There are some movies that, no matter how stylish and ostensibly well-made they may be, are almost instantly forgettable the moment you leave the cinema. They are enjoyable enough at the time but fail to resonate beyond the moment of consumption and the Will Smith-starring Focus is just such a film. It’s pretty enough to look at and the cast all go about their business is a mostly competent way, but Focus suffers from the fact that it doesn’t match the standard of those films that have gone before it. You see, Focus is a caper film in which the various twists and turns of the narrative are seemingly designed to make the whole thing seem a bit cleverer than it really is. There is nothing overly original here and Will Smith is certainly no George Clooney type in that he lacks the necessary charm to make us overlook his criminal behaviours and like him anyway.
Oozing all the generic features of a caper movie – attractive people lying and double-crossing each other, a super-slick seasoned grifter taking on a precocious upstart, luxurious locales and increasingly elaborate scams – there isn‘t much in Focus that hasn’t been done before with regard to the basic premise. Of course the players, the locations and the swindles may change, but ultimately this plays out like an extended episode of British television show Hustle, albeit taking itself a little bit more (too) seriously. Yes, there are some lighter moments and the on-screen chemistry between Smith and Aussie starlet-of-the-moment Margot Robbie seems authentic despite their characters engaging in a relationship that is anything but. Smith’s Nicky Spurgeon is a master conman who runs a large group of pickpockets, scammers and tricksters who engage in all manner of deceptions, raking in millions of dollars from their unsuspecting marks. Jess Barrett (Robbie) is a glamorous new-kid-on-the-block with big ambitions whose ‘talents’ draw the notice of Nicky and soon the pair are partners in both crime and coitus.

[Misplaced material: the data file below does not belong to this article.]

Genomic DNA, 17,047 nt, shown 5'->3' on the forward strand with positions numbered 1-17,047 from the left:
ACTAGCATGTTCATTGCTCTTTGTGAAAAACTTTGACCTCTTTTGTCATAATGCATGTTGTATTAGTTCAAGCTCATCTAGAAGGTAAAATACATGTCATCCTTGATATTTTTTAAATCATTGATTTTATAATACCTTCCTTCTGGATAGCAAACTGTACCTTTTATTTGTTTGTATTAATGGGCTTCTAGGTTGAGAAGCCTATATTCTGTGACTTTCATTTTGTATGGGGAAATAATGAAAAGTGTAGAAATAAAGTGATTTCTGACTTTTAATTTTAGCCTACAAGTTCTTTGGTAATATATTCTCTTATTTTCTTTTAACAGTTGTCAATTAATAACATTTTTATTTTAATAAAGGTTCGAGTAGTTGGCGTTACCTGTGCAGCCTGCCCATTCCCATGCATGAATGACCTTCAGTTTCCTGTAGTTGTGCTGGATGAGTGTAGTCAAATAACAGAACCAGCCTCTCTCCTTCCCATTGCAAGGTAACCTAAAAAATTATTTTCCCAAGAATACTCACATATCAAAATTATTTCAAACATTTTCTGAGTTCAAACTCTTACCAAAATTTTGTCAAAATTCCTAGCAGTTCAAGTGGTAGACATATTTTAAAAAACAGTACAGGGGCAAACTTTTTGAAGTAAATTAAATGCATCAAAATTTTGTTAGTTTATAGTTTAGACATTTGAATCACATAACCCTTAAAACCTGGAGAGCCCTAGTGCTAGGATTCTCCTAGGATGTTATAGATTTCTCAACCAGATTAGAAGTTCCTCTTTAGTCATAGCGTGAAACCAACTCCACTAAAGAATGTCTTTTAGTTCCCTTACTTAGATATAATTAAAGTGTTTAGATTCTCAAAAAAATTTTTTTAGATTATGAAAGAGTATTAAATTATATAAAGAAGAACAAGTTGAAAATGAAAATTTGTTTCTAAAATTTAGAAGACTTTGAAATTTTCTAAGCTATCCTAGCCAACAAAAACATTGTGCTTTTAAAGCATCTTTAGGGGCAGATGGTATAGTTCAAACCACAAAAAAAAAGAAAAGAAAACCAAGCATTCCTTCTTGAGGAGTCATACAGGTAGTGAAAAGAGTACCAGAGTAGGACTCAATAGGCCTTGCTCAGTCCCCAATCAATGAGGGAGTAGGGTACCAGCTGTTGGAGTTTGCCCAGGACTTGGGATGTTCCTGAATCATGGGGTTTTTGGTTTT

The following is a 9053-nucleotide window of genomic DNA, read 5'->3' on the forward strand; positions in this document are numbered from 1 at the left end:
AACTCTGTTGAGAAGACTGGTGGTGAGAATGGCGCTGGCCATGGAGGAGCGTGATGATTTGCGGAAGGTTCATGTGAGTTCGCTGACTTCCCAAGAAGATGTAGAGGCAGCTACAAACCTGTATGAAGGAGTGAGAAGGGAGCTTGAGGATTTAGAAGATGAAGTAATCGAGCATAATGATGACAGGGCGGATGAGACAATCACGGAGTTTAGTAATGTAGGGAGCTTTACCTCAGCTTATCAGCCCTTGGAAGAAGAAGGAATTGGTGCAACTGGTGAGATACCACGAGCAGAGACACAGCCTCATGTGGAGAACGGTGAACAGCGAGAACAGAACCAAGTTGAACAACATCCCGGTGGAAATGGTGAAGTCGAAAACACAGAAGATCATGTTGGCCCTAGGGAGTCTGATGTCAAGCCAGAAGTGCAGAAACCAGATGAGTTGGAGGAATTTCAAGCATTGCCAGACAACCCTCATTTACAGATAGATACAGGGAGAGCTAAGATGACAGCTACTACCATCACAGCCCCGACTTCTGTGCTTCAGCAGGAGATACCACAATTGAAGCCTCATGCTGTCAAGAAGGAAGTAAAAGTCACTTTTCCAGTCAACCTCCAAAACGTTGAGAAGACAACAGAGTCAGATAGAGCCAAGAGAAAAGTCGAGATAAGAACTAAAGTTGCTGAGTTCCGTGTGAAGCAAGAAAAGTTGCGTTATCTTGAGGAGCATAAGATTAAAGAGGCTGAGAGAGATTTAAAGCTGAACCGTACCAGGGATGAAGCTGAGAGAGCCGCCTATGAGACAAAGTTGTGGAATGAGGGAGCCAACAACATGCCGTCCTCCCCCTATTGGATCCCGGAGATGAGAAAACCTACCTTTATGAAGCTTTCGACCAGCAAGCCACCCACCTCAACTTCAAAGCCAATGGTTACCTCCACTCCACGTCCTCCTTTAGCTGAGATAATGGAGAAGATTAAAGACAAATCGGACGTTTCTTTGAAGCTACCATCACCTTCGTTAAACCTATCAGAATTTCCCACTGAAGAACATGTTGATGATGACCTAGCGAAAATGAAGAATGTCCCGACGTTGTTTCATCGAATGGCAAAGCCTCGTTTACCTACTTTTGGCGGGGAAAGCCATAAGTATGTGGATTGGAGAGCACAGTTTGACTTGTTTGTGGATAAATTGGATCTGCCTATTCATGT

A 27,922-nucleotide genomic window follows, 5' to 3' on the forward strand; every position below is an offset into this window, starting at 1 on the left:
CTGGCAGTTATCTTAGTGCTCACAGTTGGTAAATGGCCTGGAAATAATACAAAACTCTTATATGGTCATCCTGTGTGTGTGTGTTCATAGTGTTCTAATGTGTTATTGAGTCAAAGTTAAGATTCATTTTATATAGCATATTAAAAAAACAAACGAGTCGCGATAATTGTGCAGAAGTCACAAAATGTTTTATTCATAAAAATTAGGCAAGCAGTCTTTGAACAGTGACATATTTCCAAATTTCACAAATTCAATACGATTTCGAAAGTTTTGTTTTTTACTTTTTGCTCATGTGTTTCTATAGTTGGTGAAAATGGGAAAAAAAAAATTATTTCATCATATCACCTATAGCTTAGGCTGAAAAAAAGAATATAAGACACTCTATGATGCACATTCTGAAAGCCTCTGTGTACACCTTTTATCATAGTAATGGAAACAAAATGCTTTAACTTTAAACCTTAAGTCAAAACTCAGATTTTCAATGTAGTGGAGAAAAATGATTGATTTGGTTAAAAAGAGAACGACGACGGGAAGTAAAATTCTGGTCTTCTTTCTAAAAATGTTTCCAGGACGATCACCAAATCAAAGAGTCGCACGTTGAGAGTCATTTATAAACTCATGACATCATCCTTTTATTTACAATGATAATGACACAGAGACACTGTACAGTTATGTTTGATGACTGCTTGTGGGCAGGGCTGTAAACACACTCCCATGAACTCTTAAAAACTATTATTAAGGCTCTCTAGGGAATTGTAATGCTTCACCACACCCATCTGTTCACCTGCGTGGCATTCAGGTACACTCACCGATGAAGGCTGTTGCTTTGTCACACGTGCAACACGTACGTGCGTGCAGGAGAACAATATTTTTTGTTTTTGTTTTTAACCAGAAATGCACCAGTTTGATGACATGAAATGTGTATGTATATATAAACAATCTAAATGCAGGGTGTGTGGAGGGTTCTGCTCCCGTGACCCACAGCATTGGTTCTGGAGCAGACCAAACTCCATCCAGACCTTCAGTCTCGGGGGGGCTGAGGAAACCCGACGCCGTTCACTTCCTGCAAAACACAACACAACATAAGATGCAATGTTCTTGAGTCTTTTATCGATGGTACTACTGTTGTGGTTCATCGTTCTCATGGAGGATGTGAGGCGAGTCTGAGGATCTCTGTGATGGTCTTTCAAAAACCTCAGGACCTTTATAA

Whilst there has been some praise for the inter-racial romance, which is definitely a rarity in mainstream films, Focus certainly fits the Hollywood model in other areas, such as the fact that Jess relies on her appearance – swimsuits, figure-hugging dresses – to seduce her victims and is only invited to join Nicky’s crew after she has slept with him. Needless to say, once her services are no longer required, she is promptly discarded, only to re-appear in his orbit a few years later as their respective scams become intertwined. To her credit, Robbie makes a reasonably good fist of her role and her repartee with Smith is amusing at times. The opening part of the film in which the crew swipe all manner of items from myriad victims amidst the hustle and bustle of busy New Orleans is the most exciting part of the film before it becomes bogged down in a much more elaborate, and utterly unlikely, scenario involving a bunch of Formula 1 team owners who must collectively be the most gullible group of characters seen on screen for quite some time.
With sleight-of-hand artist and self-proclaimed ‘gentleman thief’ Apollo Robbins serving as a consultant, directors Glenn Ficarra and John Requa make every effort to keep the audience guessing and, as such, the ending may well come as a surprise for some, but the fact that we learn so little about the characters other than their penchant for pilfering makes it hard to care too much about what happens to anybody. The good-looking stars and good-looking locations, which include New York and Buenos Aires, help you overlook what is a fairly typical story. There are plenty of elaborate tricks played out – including an extended sequence at a football game featuring Law and Order’s BD Wong sporting a comical (but perhaps unintentionally so) moustache and mannerisms – but ultimately Focus flounders due to a lack of originality and a distinct absence of any significant character development.